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Car and Driver: What’s Wrong with the Latest Expansion to the Takata Airbag Recalls


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National Highway Traffic Safety Administration Announces Another Takata Recall


The news that Takata will recall between 35 million and 40 million more airbag inflators has spread fast. Unfortunately, too many unsuspecting drivers may have to wait more than two years before they even know their airbags are defective.


The latest timetable from the National Highway Traffic Safety Administration mandates that Takata announce the expansions in five separate recalls. The first, on May 16, includes 14 million inflators without specifying a specific list of cars. Mercedes-Benz has announced its own expansion, but other manufacturers, which will include previously unaffected cars like Jaguar Land Rover and Ferrari, have not. The next filing dates are all on the very last days of 2016, 2017, and 2018. Replacement parts that are deemed defective must be recalled by the last day of 2019. (See the NHTSA list here.)


But these dates are not when you should expect to receive a repair or even a notice in the mail. It’s when Takata has to file a defect report with NHTSA. At that point, Takata notifies the auto manufacturers, which then need time to sort through their records and issue their own defect reports. When that happens, the manufacturers have 60 days to notify owners, and that doesn’t even mean there will be parts available to begin repairs. The agency has already said the recalls would not be completed until 2019, but that was before the new expansions. The agency is also unsure if Takata’s replacement parts—many of which use the same ammonium-nitrate compound that is causing the ruptures—will need to be replaced a second time.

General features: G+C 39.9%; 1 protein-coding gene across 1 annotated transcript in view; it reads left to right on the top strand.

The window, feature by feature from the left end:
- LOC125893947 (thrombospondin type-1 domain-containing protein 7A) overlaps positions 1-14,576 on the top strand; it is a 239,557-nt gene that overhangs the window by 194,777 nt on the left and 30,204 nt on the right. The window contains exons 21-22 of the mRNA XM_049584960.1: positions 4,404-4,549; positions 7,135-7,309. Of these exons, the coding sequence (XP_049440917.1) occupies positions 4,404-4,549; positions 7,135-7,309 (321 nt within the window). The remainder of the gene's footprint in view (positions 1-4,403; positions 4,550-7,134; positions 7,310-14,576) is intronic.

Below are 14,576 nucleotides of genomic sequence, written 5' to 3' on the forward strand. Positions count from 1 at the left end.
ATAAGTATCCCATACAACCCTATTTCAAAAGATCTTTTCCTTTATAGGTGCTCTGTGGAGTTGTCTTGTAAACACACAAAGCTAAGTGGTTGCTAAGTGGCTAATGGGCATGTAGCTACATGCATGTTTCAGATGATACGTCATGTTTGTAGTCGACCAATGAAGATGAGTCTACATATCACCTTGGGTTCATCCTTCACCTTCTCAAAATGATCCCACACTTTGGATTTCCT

NHTSA administrator Mark Rosekind (pictured above) says the agency has timed the recall schedule so that the airbag inflators likeliest to fail first will be repaired first. To do that, NHTSA has separated the country into three humidity zones and is prioritizing repairs to vehicles registered in states with the highest humidity. NHTSA has a table on its website naming the states and the model years in question for each recall filing date.


What’s most troubling here is that until those deadlines, owners won’t know whether a previously non-recalled car’s airbags are defective. And how can an agency that fines companies for taking years to report defects allow Takata to take its sweet time with this? We’re not even close to writing the end of this story.


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